8. I may now refer to some of the decisions in which it was held that either no writing is necessary for a tenant to surrender the lease or, in a case where surrender was not evidenced by a document in writing as required by a particular statute, surrender was held to have taken place on the facts where the tenant had yielded up possession to the landlord. Under Section 12 of the Madras Rent Recovery Act, Madras Act VIII of 1865, landlords are precluded from ejecting the tenants except by a decree of civil Court provided the tenants can always relinquish their lands by a writing signed by them in the presence of witnesses. In Narasimma v. Lakhmana I.L.R.(1890) Mad. 124, the tenant surrendered the unexpired portion of the lease without a document in writing and the landlord thereafter leased the property to some other tenant. The tenant filed a suit for restoration of possession on the ground that as there was no surrender in writing as required by the proviso to Section 12 of the Rent Recovery Act, the tenancy must be deemed to be subsisting. This argument was not accepted. It 'was held that the section did not render wholly void and inoperative a surrender which although not reduced to writing has in fact taken place. It was pointed out that any other view would result in serious injustice to the landlord because the tenant may refuse to give a document in writing, may not cultivate the land at all and may -give up the holding and the landlord would be helpless. In this view it was held that that it would always be open to the tenant to surrender by delivering possession to the landlord even without a document in writing. In Bengal Goal Co. v. Monoranjan A.I.R. 1919 Cal. 694, the Bench of the Calcutta High Court had held that in India, the surrender or relinquishment does not require to be in writing, but can be inferred from the actions of parties. In the same volume in Abdul Majid v. Hari Charan Halder A.I.R. 1919 Cal. 840, it was held by a Bench of that High Court that a surrender by the tenant though for consideration was operative without a registered instrument to evidence the surrender. In that case, in execution of a rent decree, the tenant--judgment-debtor, surrendered the tenancy to the landlord, the latter agreeing to forego his claim for rents due. It was held that under Section 111 of the Transfer of Property Act, under a mutual agreement, a surrender could be effected and it did not require registration. Reference may also be made to the decision of the Patna High Court in Singheshwar Jha v. Ajab Lal : AIR1941Pat142 , in which it was held that a surrender by a tenant of occupancy right was valid even though the document was unregistered when there was other evidence to show that in fact there was a surrender. The earlier decision of the Patna High 'Court in Jagdamba Prasad v Sham A.I.R. 1919 Pat. 13, in which it was held that the deed of surrender need not be registered and a surrender can be proved by facts de hors the document was followed. All these decisions apply the principle of the early decision of the Privy Council in Imampandi Begam v. Kamaleswari Pershad I.L.R.(1887) Cal. 109 where the Privy Council has pointed out that even though there was no registered document, the surrender can be given effect to when there is proof of relinquishment of the possession.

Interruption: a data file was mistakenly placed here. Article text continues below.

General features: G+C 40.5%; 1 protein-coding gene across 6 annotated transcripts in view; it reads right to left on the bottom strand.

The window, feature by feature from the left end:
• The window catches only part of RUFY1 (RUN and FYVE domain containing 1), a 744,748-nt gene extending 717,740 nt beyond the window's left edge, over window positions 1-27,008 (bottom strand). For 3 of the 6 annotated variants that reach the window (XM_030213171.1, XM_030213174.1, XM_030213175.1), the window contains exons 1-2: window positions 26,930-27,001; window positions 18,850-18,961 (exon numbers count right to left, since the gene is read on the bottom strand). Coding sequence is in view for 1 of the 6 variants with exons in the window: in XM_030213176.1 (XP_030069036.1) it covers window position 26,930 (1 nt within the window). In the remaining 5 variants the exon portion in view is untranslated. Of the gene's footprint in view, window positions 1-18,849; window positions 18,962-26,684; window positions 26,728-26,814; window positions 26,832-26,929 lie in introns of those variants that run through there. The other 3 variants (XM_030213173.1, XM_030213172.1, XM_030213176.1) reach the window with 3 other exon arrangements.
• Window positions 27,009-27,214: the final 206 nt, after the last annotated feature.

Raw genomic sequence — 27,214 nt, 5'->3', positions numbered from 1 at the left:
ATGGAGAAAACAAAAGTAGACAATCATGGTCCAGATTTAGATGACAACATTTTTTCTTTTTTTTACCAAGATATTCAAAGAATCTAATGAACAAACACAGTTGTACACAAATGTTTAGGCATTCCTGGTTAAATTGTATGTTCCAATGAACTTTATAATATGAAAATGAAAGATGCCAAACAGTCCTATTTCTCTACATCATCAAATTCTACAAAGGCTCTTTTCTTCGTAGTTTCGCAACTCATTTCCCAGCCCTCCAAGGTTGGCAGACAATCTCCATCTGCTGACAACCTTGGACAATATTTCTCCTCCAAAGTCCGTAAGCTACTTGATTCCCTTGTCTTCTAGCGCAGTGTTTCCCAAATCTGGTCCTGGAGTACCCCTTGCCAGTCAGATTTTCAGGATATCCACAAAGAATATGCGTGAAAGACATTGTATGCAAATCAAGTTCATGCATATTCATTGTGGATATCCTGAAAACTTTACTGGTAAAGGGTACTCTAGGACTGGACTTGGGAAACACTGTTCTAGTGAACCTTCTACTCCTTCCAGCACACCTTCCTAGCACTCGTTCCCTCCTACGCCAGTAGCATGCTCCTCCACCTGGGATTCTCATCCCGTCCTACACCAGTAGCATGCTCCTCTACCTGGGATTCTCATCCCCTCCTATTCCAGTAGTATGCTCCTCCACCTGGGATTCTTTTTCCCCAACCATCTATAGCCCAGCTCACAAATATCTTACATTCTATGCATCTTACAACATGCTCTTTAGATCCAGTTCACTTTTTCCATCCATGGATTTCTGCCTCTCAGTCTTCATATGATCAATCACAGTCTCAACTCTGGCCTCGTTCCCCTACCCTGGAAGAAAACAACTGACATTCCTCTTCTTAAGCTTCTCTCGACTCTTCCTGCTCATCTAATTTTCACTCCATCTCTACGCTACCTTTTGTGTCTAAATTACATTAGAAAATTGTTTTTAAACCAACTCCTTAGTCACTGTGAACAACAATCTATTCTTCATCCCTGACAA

9. Learned Counsel for the respondent placed considerable reliance upon the Bench decision of this Court reported in Rangayya Appa Ran v. Kameswara Rau I.L.R.(1897)Mad. 367 : 7 M.L.J. 71. In that case the tenant executed an unregistered deed of relinquishment surrendering his holding in favour of the Zamindar in consideration of the latter waiving his right to claim arrears of rent. The Bench held that even though, under Section 12 of the Madras Rent Recovery Act, it would be open to a tenant to surrender his holding; by a writing signed in the presence of witnesses (though unregistered), the document would require registration if the relinquishment was for consideration, i.e., the waiver by the landlord to recover the arrears of rent. That case is easily distinguishable. The purport of the arrangement, Exhibit B-1 dated 1st May, 1961 in the instant case, is totally different. The lease is a monthly lease and all that had happened under Exhibit B-1 is to record that the 1 ease has come to an end by 30th April, 1961. Under this document he is not relinquishing any right over immoveable property as in the case of relinquishment of occupancy rights. It is a monthly lease and nothing to prevent the landlord and the tenant to agree that the tenancy came to an end on the expiry of any particular month. Further what the tenant had done under Exhibit B-1 is not with respect to the vacant site leased to him, but the tenant has only stated that he will not exercise his right to remove the superstructure and the landlord himself can take the same. The arrangement embodied in Exhibit B-i in substance is a. declaration by the tenant that he is not exercising his right to remove the superstructure. Such a document does not require registration. If the relationship between the owner of the land and a third party who had put up a superstructure on that land is anything other than the relationship of a landlord and tenant, different considerations may arise. Even then, I am of the view that the right to remove the superstructure if relinquished by a document will not require registration. The position in the case of landlord and tenant is a fortiorai and clear because under Section 108 (h) of the Transfer of Property Act, if the tenant does not remove the superstructure, whilst he is in possession, he loses the right and by force of Section 108 (A), the superstructure becomes the property of the landlord. A careful perusal of Exhibit-B-1 shows that the tenant has given up his right to remove the superstructure. The legal position; will be the same even when the City Tenants Protection Act applies.